The Australian energy storage market is about to experience “explosive growth” as households seek to avoid rising electricity tariffs, says US-based research firm IHS Inc.
The latest report from the IHS Energy Storage Intelligence Service says that the number of installed storage systems will go from fewer than 500 at the end of 2015 to more than 5,000 in 2016. By 2018, around 30,000 Australian households will have solar PV combined with storage, according to the report.
While this is only the latest in a string of pronouncements about the coming storage boom in Australia, it is perhaps the most confident prediction yet in terms of specific numbers of installed systems.
The forecast for 2016 alone would place Australia in the top five markets for distributed energy storage, behind the US, Japan, Germany and the UK.
“Major international storage suppliers are now competing to grab market share in Australia,” said Marianne Boust, principal analyst for IHS Technology.
“In particular, US-based Tesla has ambitious plans, signing several partnership agreements with well-known solar retailers and established utilities; however, Sunverge, LG Chem and other suppliers are also vying for a leading position in this market.”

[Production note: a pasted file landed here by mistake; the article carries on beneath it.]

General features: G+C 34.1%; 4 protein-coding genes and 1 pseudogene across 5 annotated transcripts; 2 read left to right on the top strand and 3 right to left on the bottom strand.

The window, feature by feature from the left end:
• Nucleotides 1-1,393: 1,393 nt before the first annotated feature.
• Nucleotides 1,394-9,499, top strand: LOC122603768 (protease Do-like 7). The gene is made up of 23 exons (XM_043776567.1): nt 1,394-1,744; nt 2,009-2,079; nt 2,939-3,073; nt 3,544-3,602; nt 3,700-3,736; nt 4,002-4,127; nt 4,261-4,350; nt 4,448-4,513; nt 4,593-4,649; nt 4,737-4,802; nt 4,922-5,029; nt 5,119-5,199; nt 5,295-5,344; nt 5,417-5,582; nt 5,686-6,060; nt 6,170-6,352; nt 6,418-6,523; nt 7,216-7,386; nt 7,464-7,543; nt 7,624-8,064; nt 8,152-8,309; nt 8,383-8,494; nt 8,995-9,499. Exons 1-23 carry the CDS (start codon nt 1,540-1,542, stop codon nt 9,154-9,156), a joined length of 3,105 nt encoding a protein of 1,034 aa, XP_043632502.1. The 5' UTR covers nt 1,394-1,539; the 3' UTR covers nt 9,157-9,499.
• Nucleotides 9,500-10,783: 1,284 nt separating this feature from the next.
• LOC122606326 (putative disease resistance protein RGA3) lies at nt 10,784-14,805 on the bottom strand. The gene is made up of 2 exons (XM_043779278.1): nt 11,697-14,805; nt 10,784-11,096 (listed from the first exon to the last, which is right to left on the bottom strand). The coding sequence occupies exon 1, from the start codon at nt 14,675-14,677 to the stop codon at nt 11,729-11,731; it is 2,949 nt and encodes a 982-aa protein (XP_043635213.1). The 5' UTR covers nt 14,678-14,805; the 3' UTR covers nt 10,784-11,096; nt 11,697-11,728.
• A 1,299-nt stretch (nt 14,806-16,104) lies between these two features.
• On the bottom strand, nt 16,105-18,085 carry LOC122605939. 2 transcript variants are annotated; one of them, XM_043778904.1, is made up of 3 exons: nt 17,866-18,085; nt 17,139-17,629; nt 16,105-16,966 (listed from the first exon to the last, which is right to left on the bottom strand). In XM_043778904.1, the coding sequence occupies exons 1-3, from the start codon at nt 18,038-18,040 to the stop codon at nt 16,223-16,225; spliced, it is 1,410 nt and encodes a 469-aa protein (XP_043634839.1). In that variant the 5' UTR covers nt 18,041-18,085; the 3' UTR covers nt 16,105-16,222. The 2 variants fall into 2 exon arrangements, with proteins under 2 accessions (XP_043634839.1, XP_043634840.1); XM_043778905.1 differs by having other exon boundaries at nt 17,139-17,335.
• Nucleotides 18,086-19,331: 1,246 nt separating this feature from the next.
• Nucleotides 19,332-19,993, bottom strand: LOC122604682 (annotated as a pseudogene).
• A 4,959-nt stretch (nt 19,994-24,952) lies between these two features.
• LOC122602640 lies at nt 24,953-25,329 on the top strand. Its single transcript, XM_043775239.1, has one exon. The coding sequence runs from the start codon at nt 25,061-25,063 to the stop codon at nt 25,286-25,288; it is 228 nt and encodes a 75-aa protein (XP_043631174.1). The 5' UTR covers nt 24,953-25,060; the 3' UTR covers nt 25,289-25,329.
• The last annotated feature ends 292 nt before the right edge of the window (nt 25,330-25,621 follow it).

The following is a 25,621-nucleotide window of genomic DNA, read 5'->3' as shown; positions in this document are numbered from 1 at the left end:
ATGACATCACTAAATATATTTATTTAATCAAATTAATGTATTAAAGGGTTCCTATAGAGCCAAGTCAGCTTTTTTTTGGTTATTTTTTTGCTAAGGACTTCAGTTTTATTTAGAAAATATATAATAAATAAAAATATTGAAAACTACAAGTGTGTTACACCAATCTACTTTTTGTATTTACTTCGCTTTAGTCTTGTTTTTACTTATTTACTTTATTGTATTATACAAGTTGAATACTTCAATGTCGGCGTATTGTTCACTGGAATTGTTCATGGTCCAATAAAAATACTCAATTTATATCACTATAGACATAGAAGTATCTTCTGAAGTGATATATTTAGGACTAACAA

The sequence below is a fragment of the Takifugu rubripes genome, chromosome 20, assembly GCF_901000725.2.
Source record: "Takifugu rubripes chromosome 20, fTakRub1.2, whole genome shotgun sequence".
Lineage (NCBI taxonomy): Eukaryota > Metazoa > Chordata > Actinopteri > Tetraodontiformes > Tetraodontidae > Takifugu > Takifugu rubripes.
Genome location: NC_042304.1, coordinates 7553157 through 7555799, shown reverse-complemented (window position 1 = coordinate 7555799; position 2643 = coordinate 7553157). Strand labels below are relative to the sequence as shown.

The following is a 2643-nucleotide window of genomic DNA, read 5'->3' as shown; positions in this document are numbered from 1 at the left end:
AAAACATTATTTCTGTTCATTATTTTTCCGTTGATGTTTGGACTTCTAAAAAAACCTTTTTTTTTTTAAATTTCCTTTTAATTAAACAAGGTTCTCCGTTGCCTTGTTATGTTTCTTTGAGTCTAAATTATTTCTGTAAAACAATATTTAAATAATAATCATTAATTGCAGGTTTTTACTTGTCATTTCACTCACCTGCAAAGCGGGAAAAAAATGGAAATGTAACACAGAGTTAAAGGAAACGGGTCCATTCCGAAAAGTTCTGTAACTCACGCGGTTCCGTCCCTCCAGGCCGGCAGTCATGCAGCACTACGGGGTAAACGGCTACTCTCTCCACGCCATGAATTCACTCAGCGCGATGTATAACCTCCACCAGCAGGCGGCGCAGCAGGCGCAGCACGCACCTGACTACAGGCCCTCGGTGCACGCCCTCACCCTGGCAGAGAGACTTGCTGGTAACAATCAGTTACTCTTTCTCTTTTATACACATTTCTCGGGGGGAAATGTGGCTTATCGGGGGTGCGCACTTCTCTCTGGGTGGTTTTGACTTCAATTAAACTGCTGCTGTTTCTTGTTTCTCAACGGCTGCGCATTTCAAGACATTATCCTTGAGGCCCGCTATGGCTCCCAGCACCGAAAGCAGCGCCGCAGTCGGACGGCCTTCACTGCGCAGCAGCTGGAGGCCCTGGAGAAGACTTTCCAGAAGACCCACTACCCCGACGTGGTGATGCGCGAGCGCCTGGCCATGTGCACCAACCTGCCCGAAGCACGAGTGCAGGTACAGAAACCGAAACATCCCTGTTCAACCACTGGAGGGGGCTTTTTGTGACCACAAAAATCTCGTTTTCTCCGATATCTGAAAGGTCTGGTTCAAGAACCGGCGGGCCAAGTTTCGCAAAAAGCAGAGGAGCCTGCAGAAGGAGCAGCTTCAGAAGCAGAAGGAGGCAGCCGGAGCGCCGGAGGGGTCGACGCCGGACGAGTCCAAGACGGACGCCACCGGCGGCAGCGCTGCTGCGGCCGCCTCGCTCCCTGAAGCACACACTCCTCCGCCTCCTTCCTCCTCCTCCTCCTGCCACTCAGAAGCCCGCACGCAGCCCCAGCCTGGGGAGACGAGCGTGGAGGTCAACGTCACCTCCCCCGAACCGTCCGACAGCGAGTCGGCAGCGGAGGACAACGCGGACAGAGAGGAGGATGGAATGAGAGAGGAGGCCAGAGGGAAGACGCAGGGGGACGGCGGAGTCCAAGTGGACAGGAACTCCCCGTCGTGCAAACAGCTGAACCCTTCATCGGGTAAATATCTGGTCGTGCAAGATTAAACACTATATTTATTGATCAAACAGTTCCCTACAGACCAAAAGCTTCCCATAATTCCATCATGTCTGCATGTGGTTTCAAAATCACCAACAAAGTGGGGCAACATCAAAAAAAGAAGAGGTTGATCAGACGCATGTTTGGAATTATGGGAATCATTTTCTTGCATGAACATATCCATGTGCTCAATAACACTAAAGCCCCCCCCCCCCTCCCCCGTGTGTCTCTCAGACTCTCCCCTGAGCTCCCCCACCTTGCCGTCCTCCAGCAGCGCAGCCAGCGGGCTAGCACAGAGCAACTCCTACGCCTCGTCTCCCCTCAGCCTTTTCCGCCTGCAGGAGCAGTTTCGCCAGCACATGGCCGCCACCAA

IHS said that between 2016 and 2018, behind-the-meter residential and commercial storage installations are expected to double each year, exceeding 200 MW of installed power compared to less than 3 MW at the end of 2015.
The company cited the marketing of Tesla’s Powerwall as a key factor in “unlocking consumer demand” for battery storage, but said many other international battery manufacturers and storage system providers are also moving into the residential solar-energy storage market in Australia.
“An intense competitive environment is emerging, linked to the rapid growth that this market offers,” said Boust.
IHS also noted that the power utilities are getting in on the game, “shifting gears” after many years of battling the growth of solar PV.
“In recent years Australian energy retailers Origin Energy, Energy Australia and AGL suffered from flat or shrinking electricity sales, high churn rates, and lack of visibility in the regulatory framework in the energy sector; however, solar and energy storage now offers substantial growth opportunities for these companies,” said IHS.